The legislature cut $54 million from what the department received last year. It did restore a few programs Corbett placed on the chopping block — notably the Human Services Development Fund — but they will be smaller.
By law, counties will still have to provide the same service in some areas, like child welfare, which gets $45 million less. But programs like behavioral health, which takes a $5 million hit, will likely serve fewer people.
So the bottom line is Governor Corbett got everything he wanted and had a reduction in the budget. Locally taxes may go up in school districts or layoffs will happen because of the education cuts. The cuts in social programs too might have a long term impact. The Democrats are not happy because they feel there was money to restore those cuts but they are not in the majority.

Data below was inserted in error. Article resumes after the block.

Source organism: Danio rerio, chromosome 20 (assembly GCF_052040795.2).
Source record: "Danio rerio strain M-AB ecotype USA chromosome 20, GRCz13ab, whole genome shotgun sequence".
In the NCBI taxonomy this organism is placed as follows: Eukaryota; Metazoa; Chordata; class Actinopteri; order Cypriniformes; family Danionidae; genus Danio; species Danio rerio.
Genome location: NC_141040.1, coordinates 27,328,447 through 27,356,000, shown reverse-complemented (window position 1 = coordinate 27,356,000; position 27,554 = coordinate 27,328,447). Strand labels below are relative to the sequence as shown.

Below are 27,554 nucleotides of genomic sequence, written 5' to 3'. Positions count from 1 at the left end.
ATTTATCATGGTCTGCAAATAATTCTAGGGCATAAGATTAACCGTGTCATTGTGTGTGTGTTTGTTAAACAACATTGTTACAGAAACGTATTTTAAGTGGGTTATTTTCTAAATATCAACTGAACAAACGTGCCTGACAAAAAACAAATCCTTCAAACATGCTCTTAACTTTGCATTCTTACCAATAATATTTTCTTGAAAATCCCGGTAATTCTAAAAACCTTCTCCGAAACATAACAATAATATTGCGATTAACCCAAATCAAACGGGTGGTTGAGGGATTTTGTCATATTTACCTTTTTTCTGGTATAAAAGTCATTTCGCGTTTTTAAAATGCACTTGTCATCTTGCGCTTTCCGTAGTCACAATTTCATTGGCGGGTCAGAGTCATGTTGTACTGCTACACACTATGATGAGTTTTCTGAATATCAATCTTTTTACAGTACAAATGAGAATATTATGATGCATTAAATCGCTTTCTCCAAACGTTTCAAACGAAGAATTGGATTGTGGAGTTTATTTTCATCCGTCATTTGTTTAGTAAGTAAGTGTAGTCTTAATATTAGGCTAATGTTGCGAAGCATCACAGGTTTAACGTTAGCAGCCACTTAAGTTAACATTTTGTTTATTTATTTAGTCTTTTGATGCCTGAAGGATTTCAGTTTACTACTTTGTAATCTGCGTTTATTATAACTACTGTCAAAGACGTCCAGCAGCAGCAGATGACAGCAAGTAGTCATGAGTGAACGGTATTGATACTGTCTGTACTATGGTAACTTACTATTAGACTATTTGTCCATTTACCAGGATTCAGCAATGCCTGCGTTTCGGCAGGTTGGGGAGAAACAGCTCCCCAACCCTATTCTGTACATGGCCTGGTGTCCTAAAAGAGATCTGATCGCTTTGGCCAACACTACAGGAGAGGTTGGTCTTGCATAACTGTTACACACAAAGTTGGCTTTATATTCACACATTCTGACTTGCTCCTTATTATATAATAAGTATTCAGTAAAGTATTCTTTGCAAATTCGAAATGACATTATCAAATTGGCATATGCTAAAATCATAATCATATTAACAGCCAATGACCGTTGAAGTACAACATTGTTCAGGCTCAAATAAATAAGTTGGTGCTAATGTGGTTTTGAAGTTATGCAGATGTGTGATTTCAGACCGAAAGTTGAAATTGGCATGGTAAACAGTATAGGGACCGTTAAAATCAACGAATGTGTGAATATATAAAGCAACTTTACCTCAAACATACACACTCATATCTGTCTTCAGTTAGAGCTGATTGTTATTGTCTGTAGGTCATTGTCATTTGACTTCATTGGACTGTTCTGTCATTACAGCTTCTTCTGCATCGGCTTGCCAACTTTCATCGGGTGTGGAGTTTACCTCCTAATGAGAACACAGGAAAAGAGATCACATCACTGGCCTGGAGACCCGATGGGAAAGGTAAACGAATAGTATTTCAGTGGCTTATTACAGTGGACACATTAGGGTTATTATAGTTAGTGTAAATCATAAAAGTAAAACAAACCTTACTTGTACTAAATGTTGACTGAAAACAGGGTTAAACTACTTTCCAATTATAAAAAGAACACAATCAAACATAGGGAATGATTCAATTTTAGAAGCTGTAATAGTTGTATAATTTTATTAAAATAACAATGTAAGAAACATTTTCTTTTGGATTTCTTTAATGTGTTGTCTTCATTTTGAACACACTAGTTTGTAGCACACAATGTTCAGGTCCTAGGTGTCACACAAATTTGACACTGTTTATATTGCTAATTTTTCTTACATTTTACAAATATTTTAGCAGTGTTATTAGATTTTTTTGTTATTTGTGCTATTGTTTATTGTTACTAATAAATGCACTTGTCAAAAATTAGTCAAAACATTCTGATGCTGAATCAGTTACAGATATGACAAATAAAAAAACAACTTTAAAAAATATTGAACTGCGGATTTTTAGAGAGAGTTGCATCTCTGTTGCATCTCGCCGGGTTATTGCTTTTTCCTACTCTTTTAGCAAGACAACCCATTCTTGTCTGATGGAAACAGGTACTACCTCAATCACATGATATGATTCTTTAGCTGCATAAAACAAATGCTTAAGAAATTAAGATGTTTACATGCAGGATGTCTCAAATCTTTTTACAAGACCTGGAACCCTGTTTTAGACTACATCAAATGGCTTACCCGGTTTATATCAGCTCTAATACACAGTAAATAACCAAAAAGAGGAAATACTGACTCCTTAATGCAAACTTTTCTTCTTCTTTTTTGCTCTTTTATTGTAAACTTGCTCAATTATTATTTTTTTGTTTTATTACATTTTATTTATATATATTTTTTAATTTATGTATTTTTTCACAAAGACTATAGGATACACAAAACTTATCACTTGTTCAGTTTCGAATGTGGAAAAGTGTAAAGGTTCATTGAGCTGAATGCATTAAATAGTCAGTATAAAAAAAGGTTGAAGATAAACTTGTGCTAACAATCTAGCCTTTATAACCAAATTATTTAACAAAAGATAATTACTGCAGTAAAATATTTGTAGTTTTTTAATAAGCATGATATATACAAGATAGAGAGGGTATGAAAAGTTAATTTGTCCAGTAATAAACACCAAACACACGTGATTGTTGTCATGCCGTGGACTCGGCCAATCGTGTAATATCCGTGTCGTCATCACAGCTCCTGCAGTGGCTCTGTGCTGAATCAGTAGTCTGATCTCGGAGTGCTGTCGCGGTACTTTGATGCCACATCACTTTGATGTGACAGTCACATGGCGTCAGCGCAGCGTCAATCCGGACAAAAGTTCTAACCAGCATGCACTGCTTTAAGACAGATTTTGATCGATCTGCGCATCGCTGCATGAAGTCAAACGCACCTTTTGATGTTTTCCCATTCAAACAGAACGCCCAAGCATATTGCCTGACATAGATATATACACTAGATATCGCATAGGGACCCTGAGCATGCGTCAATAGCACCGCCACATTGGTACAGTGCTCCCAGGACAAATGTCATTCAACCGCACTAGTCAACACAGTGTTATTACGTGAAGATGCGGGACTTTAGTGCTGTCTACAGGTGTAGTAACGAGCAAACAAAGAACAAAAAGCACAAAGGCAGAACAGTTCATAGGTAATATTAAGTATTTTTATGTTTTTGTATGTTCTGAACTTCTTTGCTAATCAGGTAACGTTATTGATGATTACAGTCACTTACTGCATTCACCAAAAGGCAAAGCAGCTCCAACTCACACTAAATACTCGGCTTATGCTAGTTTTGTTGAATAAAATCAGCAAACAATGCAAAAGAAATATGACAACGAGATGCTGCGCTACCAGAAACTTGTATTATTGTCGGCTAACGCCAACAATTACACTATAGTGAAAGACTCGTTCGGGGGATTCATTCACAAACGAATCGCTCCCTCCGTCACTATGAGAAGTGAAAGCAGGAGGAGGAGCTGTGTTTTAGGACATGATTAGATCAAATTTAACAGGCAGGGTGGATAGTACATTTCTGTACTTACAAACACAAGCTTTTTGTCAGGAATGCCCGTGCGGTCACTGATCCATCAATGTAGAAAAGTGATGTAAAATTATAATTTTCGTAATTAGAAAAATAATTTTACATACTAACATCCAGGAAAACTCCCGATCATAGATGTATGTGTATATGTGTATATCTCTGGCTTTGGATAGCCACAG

Harrisburg Patriot News/LuLac


11th Congressional District Congressman Lou Barletta gave a 6 month report to his constituents. Here’s what he said he did:
I voted to repeal Obamacare
I voted to cut record amounts of wasteful government spending
I voted to put an end to President Obama’s un-elected czars
I voted for a budget that puts our country on track to a sound fiscal future, and
I even voted to reduce my own budget
We recently won an important victory in the Supreme Court for Hazleton’s Illegal Immigration Relief Act and I’ve been working to put an end to the “Sanctuary” cities that harbor illegal immigrants in this country.